Movie Review: 13 GHOSTS (1960)

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movie-review_-13-ghosts-1960Columbia Pictures
1960
NR

“Emilio! He killed his wife, his mother-in-law and his sister-in-law with a meat cleaver. Whack! Whack! Whack! You’d better stand over there.”

When Cyrus Zorba and his poverty-stricken family inherit an old mansion, they can’t believe their good luck. However, not long after they movie in they realize that the house is haunted by 12 ghosts and run by a housekeeper who works in the dark arts. Though the ghosts are intent on killing a member of the family, the Zorbas insist on staying in the house because they have learned that a large fortune is hidden somewhere inside it.

Having, up to this point, only seen the Dark Castle remake of the B-Movie horror classic 13 Ghosts (which was titled Thir13en Ghosts, and was a rollicking cheesy fun time), I tried to make it a point to sit through the original William Castle flick. Which I finally did. And I have to say, this original has a fun kind of charm to it, overall.

One thing I’ll give William Castle, he did know how to sell gimmicks to make his otherwise ho-hum B-Movie horrors far more fun than they really are. For instance, for 13 Ghosts, it’s hard not to talk about the movie without bringing up the method that was used to have the ghosts only visible on the screen by way of the audience wearing special glasses. The process used a red and blue filter on the standard black-and-white film, resulting in allowing the audience to individually choose to see the ghosts, or, in the case of the easily spooked types, not have to see the ghosts at all. It wasn’t what you would call a very effective science (you could still see the ghosts with the naked eye if you happened to not use either pair of the glasses), but the hype behind it made it a classic. So much so, the concept of using special glasses to see into the spectral realm was utilized in the remake, to really good effect.

As far as the story behind 13 Ghosts, it’s your standard Scooby Doo plot, where a family inherits an old spooky mansion from an uncle, which might have spirits wandering about due to a journal found, then it turns out the lawyer of said uncle is trying to use the superstitious nature of the family to scare them away so he could find the secret hidden treasure left by the uncle, only to be found out and there may or may not be actual ghosts by the time the credits roll. It’s a standard classic Gothic formula tale, and like I said, if it wasn’t for the Illusion-O gimmick, it may have been regulated to unremarkable status.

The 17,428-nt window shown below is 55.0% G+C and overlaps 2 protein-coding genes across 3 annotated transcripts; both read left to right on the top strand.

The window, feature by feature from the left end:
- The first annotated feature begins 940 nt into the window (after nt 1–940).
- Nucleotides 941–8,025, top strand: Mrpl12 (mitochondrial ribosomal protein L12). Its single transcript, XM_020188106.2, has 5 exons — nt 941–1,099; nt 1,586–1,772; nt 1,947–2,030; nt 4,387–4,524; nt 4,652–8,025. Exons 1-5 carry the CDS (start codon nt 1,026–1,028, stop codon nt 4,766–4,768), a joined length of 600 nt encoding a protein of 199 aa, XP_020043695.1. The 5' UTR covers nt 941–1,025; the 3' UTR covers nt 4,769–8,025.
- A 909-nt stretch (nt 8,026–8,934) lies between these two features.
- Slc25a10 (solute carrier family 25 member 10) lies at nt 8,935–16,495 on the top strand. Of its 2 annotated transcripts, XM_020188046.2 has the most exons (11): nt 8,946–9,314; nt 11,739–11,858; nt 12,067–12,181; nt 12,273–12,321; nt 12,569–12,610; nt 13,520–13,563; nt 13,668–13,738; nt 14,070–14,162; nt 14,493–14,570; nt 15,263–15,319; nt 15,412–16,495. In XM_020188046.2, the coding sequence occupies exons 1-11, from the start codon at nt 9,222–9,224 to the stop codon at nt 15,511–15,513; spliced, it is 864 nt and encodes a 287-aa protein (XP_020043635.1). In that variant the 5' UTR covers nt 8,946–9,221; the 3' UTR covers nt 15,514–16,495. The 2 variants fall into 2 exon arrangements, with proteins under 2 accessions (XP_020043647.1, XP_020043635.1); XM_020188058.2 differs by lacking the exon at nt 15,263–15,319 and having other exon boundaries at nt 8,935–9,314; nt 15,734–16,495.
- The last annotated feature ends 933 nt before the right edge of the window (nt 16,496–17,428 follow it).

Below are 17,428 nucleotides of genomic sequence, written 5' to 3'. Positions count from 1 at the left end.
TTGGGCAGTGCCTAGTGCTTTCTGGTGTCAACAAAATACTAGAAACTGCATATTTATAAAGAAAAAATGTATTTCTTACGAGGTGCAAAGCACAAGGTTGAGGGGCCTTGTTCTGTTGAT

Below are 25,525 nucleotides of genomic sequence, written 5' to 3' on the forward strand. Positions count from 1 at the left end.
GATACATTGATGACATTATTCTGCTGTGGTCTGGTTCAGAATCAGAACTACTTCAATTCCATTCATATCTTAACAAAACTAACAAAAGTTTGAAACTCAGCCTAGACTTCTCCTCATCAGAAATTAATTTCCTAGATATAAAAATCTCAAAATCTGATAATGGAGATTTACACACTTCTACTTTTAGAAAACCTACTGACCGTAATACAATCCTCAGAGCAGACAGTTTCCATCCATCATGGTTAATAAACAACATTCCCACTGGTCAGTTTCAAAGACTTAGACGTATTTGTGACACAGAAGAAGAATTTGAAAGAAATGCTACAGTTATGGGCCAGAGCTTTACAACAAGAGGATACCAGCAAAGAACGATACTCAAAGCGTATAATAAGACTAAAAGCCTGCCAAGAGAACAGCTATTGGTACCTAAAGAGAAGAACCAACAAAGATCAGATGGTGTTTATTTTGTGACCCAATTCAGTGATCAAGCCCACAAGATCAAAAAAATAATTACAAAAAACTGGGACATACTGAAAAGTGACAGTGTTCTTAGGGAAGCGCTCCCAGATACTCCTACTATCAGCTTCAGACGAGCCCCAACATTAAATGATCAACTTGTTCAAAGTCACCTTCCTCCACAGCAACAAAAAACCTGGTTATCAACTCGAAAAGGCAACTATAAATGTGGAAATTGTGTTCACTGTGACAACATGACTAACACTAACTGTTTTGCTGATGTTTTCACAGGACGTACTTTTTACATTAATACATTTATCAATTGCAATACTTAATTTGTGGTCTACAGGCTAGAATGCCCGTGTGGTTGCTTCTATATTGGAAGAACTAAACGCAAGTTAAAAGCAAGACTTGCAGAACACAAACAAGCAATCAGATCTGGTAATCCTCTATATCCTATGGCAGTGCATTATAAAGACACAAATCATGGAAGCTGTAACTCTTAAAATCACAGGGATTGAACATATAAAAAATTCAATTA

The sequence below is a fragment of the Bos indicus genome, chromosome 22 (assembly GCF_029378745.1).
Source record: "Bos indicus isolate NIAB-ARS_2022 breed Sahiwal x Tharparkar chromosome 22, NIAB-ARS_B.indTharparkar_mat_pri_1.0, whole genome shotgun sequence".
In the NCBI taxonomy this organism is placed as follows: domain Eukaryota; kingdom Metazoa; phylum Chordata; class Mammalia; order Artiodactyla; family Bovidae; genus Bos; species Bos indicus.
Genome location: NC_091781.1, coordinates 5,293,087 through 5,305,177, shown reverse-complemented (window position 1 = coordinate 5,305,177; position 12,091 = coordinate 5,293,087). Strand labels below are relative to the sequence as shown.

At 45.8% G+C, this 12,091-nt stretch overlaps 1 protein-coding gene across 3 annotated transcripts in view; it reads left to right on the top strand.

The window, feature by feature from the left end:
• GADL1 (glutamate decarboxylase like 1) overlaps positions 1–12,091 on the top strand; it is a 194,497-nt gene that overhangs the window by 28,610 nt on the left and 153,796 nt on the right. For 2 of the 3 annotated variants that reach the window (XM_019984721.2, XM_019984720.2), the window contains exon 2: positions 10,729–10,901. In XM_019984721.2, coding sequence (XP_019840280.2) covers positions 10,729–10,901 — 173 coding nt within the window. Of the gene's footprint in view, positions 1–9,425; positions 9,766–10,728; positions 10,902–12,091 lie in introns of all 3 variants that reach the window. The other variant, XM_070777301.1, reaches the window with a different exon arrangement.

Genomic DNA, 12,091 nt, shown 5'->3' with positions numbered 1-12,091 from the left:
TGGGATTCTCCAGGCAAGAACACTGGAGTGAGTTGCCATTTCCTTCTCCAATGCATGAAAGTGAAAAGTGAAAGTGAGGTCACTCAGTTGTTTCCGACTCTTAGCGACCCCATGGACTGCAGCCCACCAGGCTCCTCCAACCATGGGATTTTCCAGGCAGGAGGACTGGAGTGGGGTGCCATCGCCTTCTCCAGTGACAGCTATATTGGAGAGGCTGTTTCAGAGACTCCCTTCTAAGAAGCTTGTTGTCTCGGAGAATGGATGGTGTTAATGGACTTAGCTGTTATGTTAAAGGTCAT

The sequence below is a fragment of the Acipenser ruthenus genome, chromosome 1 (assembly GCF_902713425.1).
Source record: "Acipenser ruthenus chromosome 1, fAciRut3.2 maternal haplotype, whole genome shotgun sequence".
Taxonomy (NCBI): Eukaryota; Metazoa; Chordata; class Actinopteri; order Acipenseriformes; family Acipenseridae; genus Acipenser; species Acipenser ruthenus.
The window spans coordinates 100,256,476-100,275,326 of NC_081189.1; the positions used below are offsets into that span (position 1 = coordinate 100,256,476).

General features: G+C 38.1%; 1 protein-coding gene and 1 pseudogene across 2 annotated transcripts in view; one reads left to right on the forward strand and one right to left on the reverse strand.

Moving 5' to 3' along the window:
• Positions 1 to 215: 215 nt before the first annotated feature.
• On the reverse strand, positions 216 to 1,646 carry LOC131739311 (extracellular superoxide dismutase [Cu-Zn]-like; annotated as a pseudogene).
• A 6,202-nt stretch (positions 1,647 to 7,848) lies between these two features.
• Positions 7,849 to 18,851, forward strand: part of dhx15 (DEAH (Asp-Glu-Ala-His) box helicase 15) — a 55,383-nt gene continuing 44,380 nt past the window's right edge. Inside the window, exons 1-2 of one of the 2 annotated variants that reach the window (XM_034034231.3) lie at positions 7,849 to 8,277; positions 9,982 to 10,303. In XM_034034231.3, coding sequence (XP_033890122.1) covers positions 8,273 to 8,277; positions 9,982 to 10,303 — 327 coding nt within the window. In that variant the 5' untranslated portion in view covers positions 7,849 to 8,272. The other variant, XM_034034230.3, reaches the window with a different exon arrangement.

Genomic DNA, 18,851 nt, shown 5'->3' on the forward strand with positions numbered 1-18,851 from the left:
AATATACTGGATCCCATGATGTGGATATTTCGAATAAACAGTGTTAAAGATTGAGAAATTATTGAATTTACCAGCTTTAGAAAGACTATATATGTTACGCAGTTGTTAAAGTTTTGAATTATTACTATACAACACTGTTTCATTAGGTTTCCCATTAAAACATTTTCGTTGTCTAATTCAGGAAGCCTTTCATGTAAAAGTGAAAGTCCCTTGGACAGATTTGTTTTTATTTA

Overall, though, as I mentioned, I did find 13 Ghosts to have a certain charm that I enjoyed. It was a fun and slightly cheesy mystery chiller that also featured the late, great Elaine Zacharides as the housekeeper that everyone thinks is a witch. Which, I don’t know if that was a tribute to her more famous roll as the Wicked Witch on The Wizard Of Oz, but she was clearly the standout in this movie. The ghost effects were quite hokey, but added to the charm (I was cracking myself up by using the Swedish Chef from the Muppets when the ghost of the jealous chef appeared in the kitchen). Connoisseurs of old horror flicks need to check this one out, if in fact you haven’t.

Music Review: TED KIRKPATRICK – The Doom In Us All

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music-review-ted-kirkpatrick-the-doom-in-us-allTED KIRKPATRICK
The Doom In Us All: A Tribute To Black Sabbath
Pathogenic Records
2016

To date, there have been several tributes to the progenitors of Heavy Metal, Black Sabbath. They have influenced many bands and artists from the wide array of music genres, not all of them necessarily in the Metal spectrum. And while Black Sabbath manages to also feature in every anti-rock crusader’s Top Ten list of Wicked Bands that will turn your kids to Satanism, when you actually look at the lyrics of at least the albums done with Ozzy on vocals, they really seem to be more of a warning against messing around with dark forces, rather than an endorsement for, as those wonderful Reasons Why Rock Is Of The Devil articles seem to indicate. Yeah, I’m a professing Christian who is a fan of Black Sabbath. And apparently, so is Ted Kirkpatrick, drummer/founder/sole remaining original member of the band Tourniquet.

The Doom In Us All is an EP tribute of six Black Sabbath covers, mostly gleaned from the Ozzy Osbourne days of the band. Technically, there are five actual songs (“War Pigs”, “Into The Void”, “Lord Of This World”, “Electric Funeral”, and “Children Of The Grave”), plus one less-than-a-minute instrumental (“Embryo”). Ted performs the drums and guitars, with King’s X frontman Dug Pinnick performing all the bass parts. Joining them are a bunch of guest appearances from several singers (Chris Jericho from Fozzy, Corey Glover from Living Colour, Trevor McNevan from Thousand Foot Crutch, Eric Wagner from The Skull, and Tim “Ripper” Owens, formerly “That Guy Who Replaced Rob Halford In Judas Priest”), with some guest guitar work from the likes of Scotti Hill of Skid Row, Bruce Franklin from Trouble, and Karl Sanders from Nile.

On the songs, Ted and company stick close to the original material, hardly deviating from how the songs were made. Not that it’s a bad thing; the songs are HEAVY, imbued with a thick and powerful production set to congeal the insides with a doomy flourish. They’re well done, and if I have any kind of complaint about the album, it’s that it was an EP that clocks in at a half-hour, and not a full-length with more Black Sabbath covers. Maybe get David Benson in on the fun. Regardless, this is a nice bit of unexpected from probably the last source I would expect a Black Sabbath tribute to come from.

NECRO SHOCK RADIO – January 28, 2017

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January 28,2017

Featuring Cuts From: